Biology Department

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GRAPHING BASICS

What are graphs and why do we use them?

Graphs help us to display relationships between numbers (data sets) by representing them in the form of a picture, diagram, or drawing. There are many different types of graphs, each having a specific use for representing data. To generate a graph, data must be analized to determine labels and values as well as the appropriate scale. When done correctly, a graph will be able to show trends and patterns in information gathered from experimenting. It will also allow you to make decsions or answer a question relating to your data. Using a graph, multiple variables can be examined to understand how they relate to each other.

 

Types of Graphs:

While there are many differnt types of graphs, we will look at how to create three of the most common graphs: bar graphs, line graphs, and circle graphs (pie charts).

BAR GRAPHS: A bar graph shows values of amounts by using vertical or horozontal bars. Bar graphs are generally used to show frequencies or to make comparisons to show “how much of something”. A bar graph has two axis, the x-axis which is horozontal and the y-axis which is the vertical. The x-axis is the trait used to sort. The y-axis is the actual count. The bars on your graph will be directly proportional to frequency, meaning, the higher the bar, the higher the frequency of occurrence.

Sample bar graph:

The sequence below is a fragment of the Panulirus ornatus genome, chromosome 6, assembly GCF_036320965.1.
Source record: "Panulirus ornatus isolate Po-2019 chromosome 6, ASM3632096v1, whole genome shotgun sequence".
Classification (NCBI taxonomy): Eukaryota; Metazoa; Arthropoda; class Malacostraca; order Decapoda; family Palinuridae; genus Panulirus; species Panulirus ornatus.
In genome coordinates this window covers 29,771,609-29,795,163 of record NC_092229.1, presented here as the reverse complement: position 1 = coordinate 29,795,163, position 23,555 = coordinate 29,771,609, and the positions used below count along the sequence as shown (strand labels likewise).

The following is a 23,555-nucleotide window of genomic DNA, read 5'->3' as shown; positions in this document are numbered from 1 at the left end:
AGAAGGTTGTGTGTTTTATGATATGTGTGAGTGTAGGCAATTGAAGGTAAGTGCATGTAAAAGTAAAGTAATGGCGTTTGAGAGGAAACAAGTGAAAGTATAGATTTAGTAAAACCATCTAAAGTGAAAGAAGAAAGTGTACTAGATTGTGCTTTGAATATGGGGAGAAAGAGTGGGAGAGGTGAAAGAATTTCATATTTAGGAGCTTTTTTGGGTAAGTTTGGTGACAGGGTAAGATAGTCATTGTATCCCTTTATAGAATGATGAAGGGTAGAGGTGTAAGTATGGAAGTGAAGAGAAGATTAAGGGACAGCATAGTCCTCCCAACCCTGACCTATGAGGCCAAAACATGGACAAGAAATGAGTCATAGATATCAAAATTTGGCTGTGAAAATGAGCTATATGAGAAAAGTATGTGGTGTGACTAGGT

LINE GRAPHS: A line graph shows change over time or continuous data. This style of graph helps the observer make counts, compare frequency, determine highs and lows, and look for data patterns. Line graphs are great for predicting future events based on patterns of the past. To make a line graph, you need to have two seperate scales of numbers that organize the data, one on the x-axis and one on the y-axis.

Sample line graph:

CIRCLE OR PIE GRAPHS: The purpose of a circle or pie graph is to show how parts relate to a whole. This is done by showing percentages or fractions of of the whole, in this case being a circle. The entire circle represents all of the data, or 100 percent. Each part when that circle is broken down represents groups within the data.

Sample circle/pie graph:

 

How do I make a graph?

Before you can begin a graph, make sure that you have a complete data table. Your graph will take the values from your data table and make sense of them.

STEP 1: Determine the type of graph appropriate for your observations and measurements.

Bar Graphs - show relationships between variables

Line Graphs - change over time, continuous data

Circle/Pie Graphs - percentages, how parts equal a whole

 

STEP 2: Create your graph. The easiest way to create a graph is to use a computer program that allows you to make a table and then generate a graph from the informaton in your table. Using a computer is helpful because you can easily make more than one type of graph by highlighting the data you wish to use. If you do not have a computer available, follow these simple steps below.

Bar Graph:

  1. Using graph paper, draw a set of axis (x-axis being the horizontal and the y-axis being the vertical.
  2. Give your bar graph a title that clearly states what the data is showing. (Place your title at the top of the graph.)